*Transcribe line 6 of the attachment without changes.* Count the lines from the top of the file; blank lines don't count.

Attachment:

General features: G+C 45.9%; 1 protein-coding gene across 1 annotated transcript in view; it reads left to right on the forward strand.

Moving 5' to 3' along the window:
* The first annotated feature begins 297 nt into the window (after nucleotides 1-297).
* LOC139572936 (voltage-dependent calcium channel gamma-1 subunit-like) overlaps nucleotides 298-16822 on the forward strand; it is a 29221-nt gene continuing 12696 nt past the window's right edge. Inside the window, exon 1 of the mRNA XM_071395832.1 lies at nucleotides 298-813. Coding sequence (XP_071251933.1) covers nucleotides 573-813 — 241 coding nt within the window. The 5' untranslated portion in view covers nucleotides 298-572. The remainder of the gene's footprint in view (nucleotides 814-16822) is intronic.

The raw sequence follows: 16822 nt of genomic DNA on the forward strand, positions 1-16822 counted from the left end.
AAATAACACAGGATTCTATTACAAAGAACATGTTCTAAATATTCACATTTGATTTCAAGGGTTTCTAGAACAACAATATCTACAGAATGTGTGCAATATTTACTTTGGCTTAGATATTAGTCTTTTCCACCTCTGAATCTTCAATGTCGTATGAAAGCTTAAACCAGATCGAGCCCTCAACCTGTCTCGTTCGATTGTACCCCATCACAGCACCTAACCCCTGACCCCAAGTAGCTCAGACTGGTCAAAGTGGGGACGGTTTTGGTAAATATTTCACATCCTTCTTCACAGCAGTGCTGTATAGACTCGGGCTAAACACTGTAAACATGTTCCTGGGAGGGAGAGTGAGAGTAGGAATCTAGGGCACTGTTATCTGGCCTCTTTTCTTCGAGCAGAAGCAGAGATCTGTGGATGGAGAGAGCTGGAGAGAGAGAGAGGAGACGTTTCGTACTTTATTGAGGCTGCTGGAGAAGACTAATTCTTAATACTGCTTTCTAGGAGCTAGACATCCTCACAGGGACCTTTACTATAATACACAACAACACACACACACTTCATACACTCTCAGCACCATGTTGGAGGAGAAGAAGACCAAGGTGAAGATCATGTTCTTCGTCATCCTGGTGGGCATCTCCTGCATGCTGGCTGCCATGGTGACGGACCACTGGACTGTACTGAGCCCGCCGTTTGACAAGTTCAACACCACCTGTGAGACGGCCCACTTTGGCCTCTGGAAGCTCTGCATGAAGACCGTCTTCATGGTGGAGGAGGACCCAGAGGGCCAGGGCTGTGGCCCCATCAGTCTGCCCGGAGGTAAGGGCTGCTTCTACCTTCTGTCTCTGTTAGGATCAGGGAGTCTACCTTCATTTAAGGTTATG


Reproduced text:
AAATAACACAGGATTCTATTACAAAGAACATGTTCTAAATATTCACATTTGATTTCAAGGGTTTCTAGAACAACAATATCTACAGAATGTGTGCAATATTTACTTTGGCTTAGATATTAGTCTTTTCCACCTCTGAATCTTCAATGTCGTATGAAAGCTTAAACCAGATCGAGCCCTCAACCTGTCTCGTTCGATTGTACCCCATCACAGCACCTAACCCCTGACCCCAAGTAGCTCAGACTGGTCAAAGTGGGGACGGTTTTGGTAAATATTTCACATCCTTCTTCACAGCAGTGCTGTATAGACTCGGGCTAAACACTGTAAACATGTTCCTGGGAGGGAGAGTGAGAGTAGGAATCTAGGGCACTGTTATCTGGCCTCTTTTCTTCGAGCAGAAGCAGAGATCTGTGGATGGAGAGAGCTGGAGAGAGAGAGAGGAGACGTTTCGTACTTTATTGAGGCTGCTGGAGAAGACTAATTCTTAATACTGCTTTCTAGGAGCTAGACATCCTCACAGGGACCTTTACTATAATACACAACAACACACACACACTTCATACACTCTCAGCACCATGTTGGAGGAGAAGAAGACCAAGGTGAAGATCATGTTCTTCGTCATCCTGGTGGGCATCTCCTGCATGCTGGCTGCCATGGTGACGGACCACTGGACTGTACTGAGCCCGCCGTTTGACAAGTTCAACACCACCTGTGAGACGGCCCACTTTGGCCTCTGGAAGCTCTGCATGAAGACCGTCTTCATGGTGGAGGAGGACCCAGAGGGCCAGGGCTGTGGCCCCATCAGTCTGCCCGGAGGTAAGGGCTGCTTCTACCTTCTGTCTCTGTTAGGATCAGGGAGTCTACCTTCATTTAAGGTTATG